Here’s a very interesting grammar question posted in Jose Carillo’s English Forum by a member who goes by the username Miss Mae:
“Is the parenthetical necessary in the sentence below from a government web portal?
“‘For all its contradictions—maybe even because of them—the region has something for everyone.’”
My reply to Miss Mae:
Before taking up your question, let’s clarify first what a parenthetical is.
By definition, a parenthetical is any amplifying or explanatory word, phrase, or sentence that’s set off from a sentence by some form of punctuation. Its distinguishing characteristic is that the sentence remains grammatically correct even without it, but it isn’t necessarily optional or semantically expendable. It may be needed to put the statement in a desired context, to establish the logic of the sentence, or to convey a particular tone or mood for the statement. Whether it’s optional or necessary largely depends on the kind of punctuation chosen for it.
The most basic parenthetical is one that’s set off from the sentence by a pair of commas, like this one: “Jose Rizal, who was the seventh of 11 children, was born in 1861 to a prosperous haciendero couple in the Philippines.” Here, the parenthetical is the nonrestrictive relative clause “who was the seventh of 11 children.” Recall that a nonrestrictive clause provides information that’s not absolutely needed to understand the sentence; in other words, it is nondefining information. Thus, the sentence will remain grammatically and semantically intact even without it: “Jose Rizal was born in 1861 to a prosperous haciendero couple in the Philippines.”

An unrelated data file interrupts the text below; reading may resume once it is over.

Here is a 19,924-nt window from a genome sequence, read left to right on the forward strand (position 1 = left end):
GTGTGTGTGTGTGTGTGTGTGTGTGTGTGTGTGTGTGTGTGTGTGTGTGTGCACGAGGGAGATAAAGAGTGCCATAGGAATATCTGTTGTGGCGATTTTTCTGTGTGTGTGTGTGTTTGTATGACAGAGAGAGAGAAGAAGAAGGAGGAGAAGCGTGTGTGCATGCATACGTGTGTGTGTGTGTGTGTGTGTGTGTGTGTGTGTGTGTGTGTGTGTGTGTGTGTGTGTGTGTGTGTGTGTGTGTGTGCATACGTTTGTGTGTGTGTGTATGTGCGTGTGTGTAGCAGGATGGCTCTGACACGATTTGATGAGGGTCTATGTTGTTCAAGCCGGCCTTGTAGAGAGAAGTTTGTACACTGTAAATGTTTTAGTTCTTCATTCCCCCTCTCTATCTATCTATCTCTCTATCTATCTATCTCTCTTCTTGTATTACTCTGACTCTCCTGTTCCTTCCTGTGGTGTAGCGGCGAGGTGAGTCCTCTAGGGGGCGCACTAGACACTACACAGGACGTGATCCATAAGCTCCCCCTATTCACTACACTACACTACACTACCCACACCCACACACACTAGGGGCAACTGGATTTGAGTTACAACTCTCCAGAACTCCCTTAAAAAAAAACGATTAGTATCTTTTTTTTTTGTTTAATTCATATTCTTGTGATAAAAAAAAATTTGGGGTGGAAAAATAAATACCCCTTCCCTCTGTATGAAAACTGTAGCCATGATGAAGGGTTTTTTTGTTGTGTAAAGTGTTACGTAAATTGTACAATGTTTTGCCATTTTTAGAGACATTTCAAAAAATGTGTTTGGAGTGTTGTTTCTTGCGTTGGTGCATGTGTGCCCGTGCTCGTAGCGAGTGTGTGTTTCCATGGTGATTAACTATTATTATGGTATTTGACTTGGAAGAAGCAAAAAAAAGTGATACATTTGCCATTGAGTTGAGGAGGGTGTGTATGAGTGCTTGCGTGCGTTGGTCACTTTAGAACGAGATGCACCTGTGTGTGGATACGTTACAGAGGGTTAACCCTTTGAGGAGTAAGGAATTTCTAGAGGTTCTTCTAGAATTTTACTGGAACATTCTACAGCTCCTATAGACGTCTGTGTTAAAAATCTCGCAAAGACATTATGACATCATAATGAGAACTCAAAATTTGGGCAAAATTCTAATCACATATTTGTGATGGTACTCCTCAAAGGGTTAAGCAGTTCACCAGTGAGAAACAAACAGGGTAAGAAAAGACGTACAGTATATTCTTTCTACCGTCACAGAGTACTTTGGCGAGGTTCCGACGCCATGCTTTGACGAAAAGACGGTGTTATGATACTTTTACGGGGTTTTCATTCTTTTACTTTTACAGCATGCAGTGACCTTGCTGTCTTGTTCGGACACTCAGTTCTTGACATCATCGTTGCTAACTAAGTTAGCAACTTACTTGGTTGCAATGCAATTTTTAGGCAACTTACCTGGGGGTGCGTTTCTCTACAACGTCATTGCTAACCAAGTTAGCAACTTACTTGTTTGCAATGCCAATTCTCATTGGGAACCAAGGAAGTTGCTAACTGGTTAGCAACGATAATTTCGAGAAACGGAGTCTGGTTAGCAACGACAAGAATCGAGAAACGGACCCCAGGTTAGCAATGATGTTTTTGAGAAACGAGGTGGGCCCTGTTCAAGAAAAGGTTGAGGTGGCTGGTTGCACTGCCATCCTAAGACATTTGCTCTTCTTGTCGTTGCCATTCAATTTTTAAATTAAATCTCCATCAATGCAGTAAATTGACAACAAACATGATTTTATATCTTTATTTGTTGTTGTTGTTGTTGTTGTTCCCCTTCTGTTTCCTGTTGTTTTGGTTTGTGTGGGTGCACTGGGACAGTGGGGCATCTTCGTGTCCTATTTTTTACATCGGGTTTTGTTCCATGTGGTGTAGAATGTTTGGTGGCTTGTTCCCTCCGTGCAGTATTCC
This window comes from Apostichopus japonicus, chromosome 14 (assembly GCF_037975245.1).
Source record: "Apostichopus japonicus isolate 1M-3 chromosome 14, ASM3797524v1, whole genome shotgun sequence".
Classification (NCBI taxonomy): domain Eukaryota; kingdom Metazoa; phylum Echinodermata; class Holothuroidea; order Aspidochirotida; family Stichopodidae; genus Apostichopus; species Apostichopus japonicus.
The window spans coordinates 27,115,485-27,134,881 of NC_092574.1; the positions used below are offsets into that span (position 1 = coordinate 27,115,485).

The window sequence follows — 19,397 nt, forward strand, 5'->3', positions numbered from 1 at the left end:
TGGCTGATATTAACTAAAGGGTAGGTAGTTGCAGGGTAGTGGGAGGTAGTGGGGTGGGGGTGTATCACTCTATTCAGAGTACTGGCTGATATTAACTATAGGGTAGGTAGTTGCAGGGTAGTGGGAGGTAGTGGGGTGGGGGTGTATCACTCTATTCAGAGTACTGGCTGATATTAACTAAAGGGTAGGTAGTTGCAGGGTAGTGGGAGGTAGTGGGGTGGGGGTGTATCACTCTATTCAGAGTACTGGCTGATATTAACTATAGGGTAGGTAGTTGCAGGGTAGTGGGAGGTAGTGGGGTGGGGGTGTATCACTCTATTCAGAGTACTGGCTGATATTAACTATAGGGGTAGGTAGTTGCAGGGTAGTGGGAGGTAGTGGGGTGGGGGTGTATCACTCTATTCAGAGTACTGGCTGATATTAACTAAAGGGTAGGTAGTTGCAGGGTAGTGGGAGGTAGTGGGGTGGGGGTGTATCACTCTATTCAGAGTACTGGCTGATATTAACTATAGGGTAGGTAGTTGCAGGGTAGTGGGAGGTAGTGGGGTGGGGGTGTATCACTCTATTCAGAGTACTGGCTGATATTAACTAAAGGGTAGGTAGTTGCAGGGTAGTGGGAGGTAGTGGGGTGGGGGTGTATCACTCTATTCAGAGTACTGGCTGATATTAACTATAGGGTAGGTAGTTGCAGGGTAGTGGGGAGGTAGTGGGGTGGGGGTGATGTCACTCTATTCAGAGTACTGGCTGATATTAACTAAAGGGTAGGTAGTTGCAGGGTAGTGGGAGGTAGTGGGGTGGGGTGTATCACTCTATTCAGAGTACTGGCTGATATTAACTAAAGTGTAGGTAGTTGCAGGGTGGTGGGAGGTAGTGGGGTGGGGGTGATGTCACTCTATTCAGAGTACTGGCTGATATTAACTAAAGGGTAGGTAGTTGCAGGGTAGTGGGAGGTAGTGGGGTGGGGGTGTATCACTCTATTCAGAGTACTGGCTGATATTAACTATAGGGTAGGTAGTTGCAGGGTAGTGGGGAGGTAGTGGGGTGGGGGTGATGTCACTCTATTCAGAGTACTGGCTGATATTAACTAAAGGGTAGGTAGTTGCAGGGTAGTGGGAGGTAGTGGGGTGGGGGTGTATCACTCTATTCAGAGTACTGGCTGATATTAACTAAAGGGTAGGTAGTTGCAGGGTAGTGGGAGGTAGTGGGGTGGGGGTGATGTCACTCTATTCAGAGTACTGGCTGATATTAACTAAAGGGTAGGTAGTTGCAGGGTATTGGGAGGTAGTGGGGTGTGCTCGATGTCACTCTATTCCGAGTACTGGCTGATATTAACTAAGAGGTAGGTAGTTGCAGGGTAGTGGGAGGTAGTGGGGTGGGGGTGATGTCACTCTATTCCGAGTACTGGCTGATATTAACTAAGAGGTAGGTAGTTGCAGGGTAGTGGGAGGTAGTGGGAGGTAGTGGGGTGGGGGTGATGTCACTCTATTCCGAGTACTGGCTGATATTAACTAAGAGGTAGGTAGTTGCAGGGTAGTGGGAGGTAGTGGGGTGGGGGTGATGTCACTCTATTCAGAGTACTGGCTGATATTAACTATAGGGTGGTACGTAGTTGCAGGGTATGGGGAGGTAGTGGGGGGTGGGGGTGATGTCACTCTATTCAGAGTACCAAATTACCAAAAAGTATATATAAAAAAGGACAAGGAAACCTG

A second type of parenthetical is one that’s set off from the sentence by a pair of dashes, as in the sentence you presented: “For all its contradictions—maybe even because of them—the region has something for everyone.” Here, the pair of dashes folds into the main sentence this subordinate idea, “maybe even because of them.” The pair or dashes provides a much stronger break in the thought or structure of the sentence than that provided by a pair of enclosing commas.
Such parentheticals won’t work when punctuated by a pair of commas instead of a pair of dashes: “For all its contradictions, maybe even because of them, the region has something for everyone.” What we have here is a run-on sentence—a comma splice—because the pauses provided by the pair of commas are much too brief to indicate the sudden shift from the major developing thought to the subordinate idea.
This brings us to the third kind of parenthetical, one that’s set off from the sentence by the curved marks we know as the parenthesis. The question, though, is if the punctuation provided by the parenthesis will work in the sentence you provided. Let’s see: “For all its contradictions (maybe even because of them), the region has something for everyone.” Well, the sentence obviously remains grammatically airtight, but the use of parenthesis instead of dashes clearly implies that the writer or speaker doesn’t attach as much importance to the qualifying idea as he would when he uses double dashes instead.
Now we are ready to answer the question you asked at the outset: Is the parenthetical necessary in that sentence?
It really all depends on the writer’s intention or style. By using the pair of dashes as punctuation, the writer evidently wanted to dramatize the alternative or contrasting idea expressed by the phrase “maybe even because of them.” But note that the writer could as well have chosen to be just matter-of-fact about that alternative by using the conjunction “or” to indicate it, as follows: “For all its contradictions or maybe even because of them, the region has something for everyone.”
This time we find it’s not absolutely necessary to use the phrase “maybe even because of them” as a parenthetical after all.
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